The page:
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Discussion Starter · #1 ·
I just finished putting some Medium supers together.

I sq'd everything up and the boxes went together great.

When they are stacked one on top of each other there is a little space on some of the boxes and they do not sit flush, a very little space.

Is this OK or should I sand them so they fit flush top to bottom.:s

Brooklyn
 

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I am a third year beekeeper and second year box builder (one seems to follow the other) and my early boxes were the same. I used them anyway and the bees did just fine. My boxes and their fit are better now but I saw no ill effect from the small gaps. I am in No. Idaho and my bees have survived two extreme winters.

Good Luck.

Rick
 

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That's why bees make propolis. For craftsmen, like you and me! :)
That's funny! :doh:

I have an old hive that was "made by a Mexican" and it is a real piece of work. The bees are amazing though and fill up the cracks with propolis so fast. I've sat there and watched the girls fill in cracks, it's really amazing actually.
 

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I guess I'd have to ask what a "little space" is. The bees will use propolis to close up small gaps. Better to leave the gap than to sand or plane the box and risk messing up bee space between the two boxes. I have a box or two that ended up with more of a gap than I wanted and I use those to enclose feed jars or dry sugar in the winter. Pretty much all equipment is good equipment at some point or another!
 

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I sq'd everything up and the boxes went together great.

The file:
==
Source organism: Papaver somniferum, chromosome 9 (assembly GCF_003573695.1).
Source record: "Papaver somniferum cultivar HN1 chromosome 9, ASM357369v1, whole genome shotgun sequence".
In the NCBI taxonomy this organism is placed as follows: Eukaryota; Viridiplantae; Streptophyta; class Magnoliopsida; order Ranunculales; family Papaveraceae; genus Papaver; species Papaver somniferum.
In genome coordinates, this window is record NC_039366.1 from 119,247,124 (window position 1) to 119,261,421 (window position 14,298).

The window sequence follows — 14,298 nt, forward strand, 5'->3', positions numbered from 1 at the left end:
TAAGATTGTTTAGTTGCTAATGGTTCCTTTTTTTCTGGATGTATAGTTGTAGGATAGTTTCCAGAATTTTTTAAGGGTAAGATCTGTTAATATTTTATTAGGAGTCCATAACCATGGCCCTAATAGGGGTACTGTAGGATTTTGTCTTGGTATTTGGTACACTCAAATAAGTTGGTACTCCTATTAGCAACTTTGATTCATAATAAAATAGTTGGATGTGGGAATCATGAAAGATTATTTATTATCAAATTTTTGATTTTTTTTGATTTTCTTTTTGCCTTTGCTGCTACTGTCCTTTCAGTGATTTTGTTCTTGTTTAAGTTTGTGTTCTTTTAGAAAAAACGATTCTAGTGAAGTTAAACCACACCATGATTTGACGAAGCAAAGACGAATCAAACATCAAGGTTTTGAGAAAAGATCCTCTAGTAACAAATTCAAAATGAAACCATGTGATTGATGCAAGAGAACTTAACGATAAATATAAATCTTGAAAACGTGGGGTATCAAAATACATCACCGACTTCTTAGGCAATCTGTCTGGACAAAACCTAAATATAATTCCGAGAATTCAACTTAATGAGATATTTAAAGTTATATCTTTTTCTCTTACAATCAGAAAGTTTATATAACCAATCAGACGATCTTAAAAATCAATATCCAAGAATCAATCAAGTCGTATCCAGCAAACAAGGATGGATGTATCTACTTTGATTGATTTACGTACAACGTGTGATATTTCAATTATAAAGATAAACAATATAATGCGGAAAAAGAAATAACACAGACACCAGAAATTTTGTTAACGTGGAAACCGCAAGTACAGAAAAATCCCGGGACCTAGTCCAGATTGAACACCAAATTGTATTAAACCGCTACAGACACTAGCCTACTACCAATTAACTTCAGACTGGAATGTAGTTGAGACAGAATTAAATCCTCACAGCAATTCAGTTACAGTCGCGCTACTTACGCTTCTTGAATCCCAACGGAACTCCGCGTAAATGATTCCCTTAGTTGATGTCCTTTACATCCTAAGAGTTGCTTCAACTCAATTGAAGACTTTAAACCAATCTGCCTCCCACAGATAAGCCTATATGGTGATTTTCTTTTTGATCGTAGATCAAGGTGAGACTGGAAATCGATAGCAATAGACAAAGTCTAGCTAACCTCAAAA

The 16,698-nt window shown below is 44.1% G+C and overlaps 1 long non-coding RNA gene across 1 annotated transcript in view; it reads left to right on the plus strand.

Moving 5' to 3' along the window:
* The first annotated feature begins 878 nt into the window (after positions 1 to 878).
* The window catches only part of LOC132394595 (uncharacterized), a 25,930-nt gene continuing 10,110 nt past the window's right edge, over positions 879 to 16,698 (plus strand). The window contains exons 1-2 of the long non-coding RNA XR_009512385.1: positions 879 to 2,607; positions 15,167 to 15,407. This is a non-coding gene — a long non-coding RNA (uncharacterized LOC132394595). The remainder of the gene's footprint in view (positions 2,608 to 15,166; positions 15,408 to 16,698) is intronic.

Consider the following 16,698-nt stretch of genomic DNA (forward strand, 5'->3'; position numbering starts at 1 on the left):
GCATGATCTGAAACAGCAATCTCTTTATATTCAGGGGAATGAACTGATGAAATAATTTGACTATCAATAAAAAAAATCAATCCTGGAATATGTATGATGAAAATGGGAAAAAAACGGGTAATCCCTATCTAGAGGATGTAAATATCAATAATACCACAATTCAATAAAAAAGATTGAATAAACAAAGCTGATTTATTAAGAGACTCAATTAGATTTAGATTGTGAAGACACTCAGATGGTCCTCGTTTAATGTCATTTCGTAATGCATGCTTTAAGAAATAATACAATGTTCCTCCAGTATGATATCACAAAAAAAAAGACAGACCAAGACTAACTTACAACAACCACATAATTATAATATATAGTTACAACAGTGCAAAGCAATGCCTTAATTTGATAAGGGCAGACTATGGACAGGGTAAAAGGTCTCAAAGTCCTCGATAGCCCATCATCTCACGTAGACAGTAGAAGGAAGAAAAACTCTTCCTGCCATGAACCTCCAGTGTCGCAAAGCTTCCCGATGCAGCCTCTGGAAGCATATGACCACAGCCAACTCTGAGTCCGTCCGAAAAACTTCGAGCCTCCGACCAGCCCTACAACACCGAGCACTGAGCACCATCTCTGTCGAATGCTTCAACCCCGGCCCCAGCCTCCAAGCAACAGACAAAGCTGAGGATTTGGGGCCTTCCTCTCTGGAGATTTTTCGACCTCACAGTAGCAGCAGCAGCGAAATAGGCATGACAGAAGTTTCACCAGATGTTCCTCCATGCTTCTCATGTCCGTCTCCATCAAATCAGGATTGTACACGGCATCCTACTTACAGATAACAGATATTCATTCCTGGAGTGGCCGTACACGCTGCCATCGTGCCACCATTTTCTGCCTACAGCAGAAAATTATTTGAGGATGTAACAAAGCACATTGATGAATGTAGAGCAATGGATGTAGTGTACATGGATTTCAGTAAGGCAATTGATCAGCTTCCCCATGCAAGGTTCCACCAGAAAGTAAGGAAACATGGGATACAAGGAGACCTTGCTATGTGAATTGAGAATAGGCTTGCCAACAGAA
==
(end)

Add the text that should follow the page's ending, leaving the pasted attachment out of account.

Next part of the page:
When they are stacked one on top of each other there is a little space on some of the boxes and they do not sit flush, a very little space.:s
Brooklyn
When assembleing boxes one should set them on a flat sruface to check and make adjustments before the glue dries.
 

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Discussion Starter · #9 ·
When the boxes were made they did fit flat. We did the paper test. A piece of paper between the boxes to check for resistance.:thumbsup:

But after painting them the swelled. I wanted to know if I should sand them down and repaint.:s

Brooklyn
 

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How long have they been in use? Is there a possibility they may shrink back to correct, or nearly so, size after a year or so of "seasoning?" I'd let the bees deal with it myself.
Regards,
Steven
 

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A lot op beeks say its better to have a small gap than a perfect fit. That way you don't chip up the boxes getting the hive tool in-between.
 

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If it is more than 1/8 inch, I'd fix it. If it is 1/8 or less gap, that is where you insert your hive tool to break apart the boxes.

Once the boxes are full of honey, the weight will reduce gaps too.
 

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You've got better things to worry over than small gaps. Stack them on the bees and if you have too large a gap then duct tape it! Always carry a roll of duct tape when you go to your yards; lids warp, boxes warp, boxes rot out at corners. And sooner or later you'll have a bad case of robbing and forgot your entrance reducers; duct tape it down to a small opening. :D
 
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